ORLANDO, Fla. – U.S. Rep. Alcee Hastings, D-Fla., wants Floridians to vote in November 2016 on a constitutional amendment to raise the state’s minimum wage to $12.50 an hour initially-which would be the highest among the states-with increases in it tied to the inflation rate.
The campaign to gather 683,000 signatures to place the measure on the ballot will begin “no later” than April, Hastings told the South Florida Sun-Sentinel on Feb. 15. It would need 60 percent of the vote to pass.
Hastings, the newspaper reports, “has already started testing the waters, outlining his plan earlier this month at a Democratic gathering in Coral Springs and referencing ‘my work to raise the minimum wage'” in a recent fund-raising e-mail.
“I believe if you can get momentum going, it will take on a life of its own,” said Hastings, whose heavily-Democratic district encompasses Fort Lauderdale and West Palm Beach.
The $12.50 an hour is just a “starting point,” said Hastings, adding that he isn’t seeking $15 an hour because that would make the opposition “go bonkers.”
Florida’s minimum wage increased to $8.05 an hour ($5.03 for tipped workers) on Jan.1-a whopping 12 cents more than the previous year. Over half the states in the U.S. have minimum wages that are higher than the federal rate of $7.25 an hour (last raised in 2009).
Hastings also has supported raising the federal wage to $10.10 an hour, an idea proposed by President Obama and supported mostly by Democrats.
“A full-time minimum wage worker earns only $15,080 a year, making it nearly impossible to support a family and save for the future,” Hastings noted in a statement released last October on National Minimum Wage Day. “Raising the national minimum wage to $10.10 would return it to close to its 1960s inflation-adjusted value and permit millions of additional workers to independently support their families.”
As wages and benefits have stagnated, raising pay through the ballot box has gained favor with voters. Four Republican-leaning states-Alaska, Arkansas, Nebraska and South Dakota-approved measures last November that brought their minimum wages up to $8.50 to $9.75 an hour, depending on the state.
A Quinnipiac University poll of Florida voters in January, 2014 found that 73 percent were in favor of raising the minimum wage although they were not asked to specify the amount of the increase. Support came from all political sectors, ranging from more than 90 percent among Democrats and 74 percent among independent and third-party voters, to 53 percent among Republicans.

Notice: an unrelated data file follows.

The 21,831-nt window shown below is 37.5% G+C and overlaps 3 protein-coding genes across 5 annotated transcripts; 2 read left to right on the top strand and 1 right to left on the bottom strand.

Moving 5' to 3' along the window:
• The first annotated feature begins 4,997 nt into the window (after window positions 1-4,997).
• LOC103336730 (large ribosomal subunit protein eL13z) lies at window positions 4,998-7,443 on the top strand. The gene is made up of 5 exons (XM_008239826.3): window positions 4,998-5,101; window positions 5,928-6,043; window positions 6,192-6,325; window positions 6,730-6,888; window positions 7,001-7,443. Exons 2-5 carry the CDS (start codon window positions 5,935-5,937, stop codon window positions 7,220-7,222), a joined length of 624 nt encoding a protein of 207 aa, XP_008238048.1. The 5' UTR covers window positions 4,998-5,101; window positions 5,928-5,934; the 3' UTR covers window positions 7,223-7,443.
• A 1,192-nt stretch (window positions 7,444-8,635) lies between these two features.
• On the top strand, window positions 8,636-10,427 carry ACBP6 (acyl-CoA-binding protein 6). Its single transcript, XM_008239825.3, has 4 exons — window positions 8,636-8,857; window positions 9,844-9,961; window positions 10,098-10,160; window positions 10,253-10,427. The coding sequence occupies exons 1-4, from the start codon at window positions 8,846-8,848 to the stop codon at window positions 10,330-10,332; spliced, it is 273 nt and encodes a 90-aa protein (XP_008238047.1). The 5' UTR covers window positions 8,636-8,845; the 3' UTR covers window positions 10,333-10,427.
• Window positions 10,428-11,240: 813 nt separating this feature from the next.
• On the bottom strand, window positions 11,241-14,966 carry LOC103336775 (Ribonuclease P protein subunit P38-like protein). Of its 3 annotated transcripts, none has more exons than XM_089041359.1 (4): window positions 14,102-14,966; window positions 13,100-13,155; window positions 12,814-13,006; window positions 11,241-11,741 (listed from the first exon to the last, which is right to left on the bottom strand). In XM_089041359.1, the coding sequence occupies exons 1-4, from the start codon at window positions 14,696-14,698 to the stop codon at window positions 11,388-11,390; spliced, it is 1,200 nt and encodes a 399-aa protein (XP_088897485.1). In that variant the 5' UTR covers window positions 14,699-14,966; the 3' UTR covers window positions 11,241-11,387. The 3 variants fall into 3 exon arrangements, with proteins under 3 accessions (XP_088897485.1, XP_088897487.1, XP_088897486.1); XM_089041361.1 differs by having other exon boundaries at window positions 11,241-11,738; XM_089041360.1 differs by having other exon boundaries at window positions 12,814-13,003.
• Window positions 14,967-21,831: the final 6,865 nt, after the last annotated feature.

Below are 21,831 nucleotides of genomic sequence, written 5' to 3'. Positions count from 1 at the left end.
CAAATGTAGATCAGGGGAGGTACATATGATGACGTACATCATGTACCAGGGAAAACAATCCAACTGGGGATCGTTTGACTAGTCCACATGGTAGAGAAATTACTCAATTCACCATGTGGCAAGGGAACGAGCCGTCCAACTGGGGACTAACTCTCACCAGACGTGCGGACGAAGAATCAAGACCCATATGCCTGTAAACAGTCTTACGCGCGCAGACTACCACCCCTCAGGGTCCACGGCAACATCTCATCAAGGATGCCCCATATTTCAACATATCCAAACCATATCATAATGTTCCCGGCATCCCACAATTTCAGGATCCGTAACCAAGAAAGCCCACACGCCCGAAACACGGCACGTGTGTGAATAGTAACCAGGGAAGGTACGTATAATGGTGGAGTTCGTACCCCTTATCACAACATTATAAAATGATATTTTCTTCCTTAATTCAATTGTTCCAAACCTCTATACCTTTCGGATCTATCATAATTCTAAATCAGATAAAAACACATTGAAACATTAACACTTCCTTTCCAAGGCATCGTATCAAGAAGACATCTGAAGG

Hastings’ proposal would replace the minimum wage amendment to Florida’s constitution that voters approved in 2004. That measure created a minimum wage of $6.15 an hour ($1 higher than the federal rate in effect at that time), indexed to the federal Consumer Price Index.
It was backed by a coalition of labor unions and progressive groups, including the Service Employees International Union, the American Federation of State, County and Municipal Employees, the National Education Association and Moveon.org. Seventy-one percent of voters supported the 2004 measure although big business interests-including Publix Supermarkets, Outback, the Florida Restaurant Association, the Florida Chamber of Commerce, Burger King and Walt Disney-spent more than $4 million trying to defeat it.
While this was a setback for big business, they have, in recent years, been able to stymie other measures to improve wages, benefits and worker protections. These have included stopping enactment of a statewide wage-theft law and passing a law, in 2013, that bars Florida’s counties and municipalities from mandating earned or paid sick time.
However, the factors that drove enthusiasm for the 2004 amendment have not abated. These include low wages, the lack of benefits, such as sick time, and the refusal of Florida’s GOP-controlled legislature to expand Medicaid to aid more than a million Floridians who earn too little to qualify for health insurance subsidies under the Affordable Care Act.
Florida’s current minimum wage would have to be more than doubled to $16.98 an hour to be a “living wage” for a single person working full-time, according to a 2014 report by the Washington-based Alliance For a Just Society. For a household with two working adults and two children, Florida’s minimum wage would need to be at least $20.18 to cover food, housing, utilities, transportation, child care and other necessities.
“Too many working families in Florida depend on poverty-level wages without access to sick leave, requiring cutting back on essentials, choosing whether to work while sick or lose earnings and possibly their job, and living with sky-high medical debt,” noted the Alliance. “Working families need more support, including increased wages, to help ensure that full-time work ensures the ability to make ends meet.”
Photo: Rep. Alcee Hastings, D-Fla. (AP Photo/Manuel Balce Ceneta, File)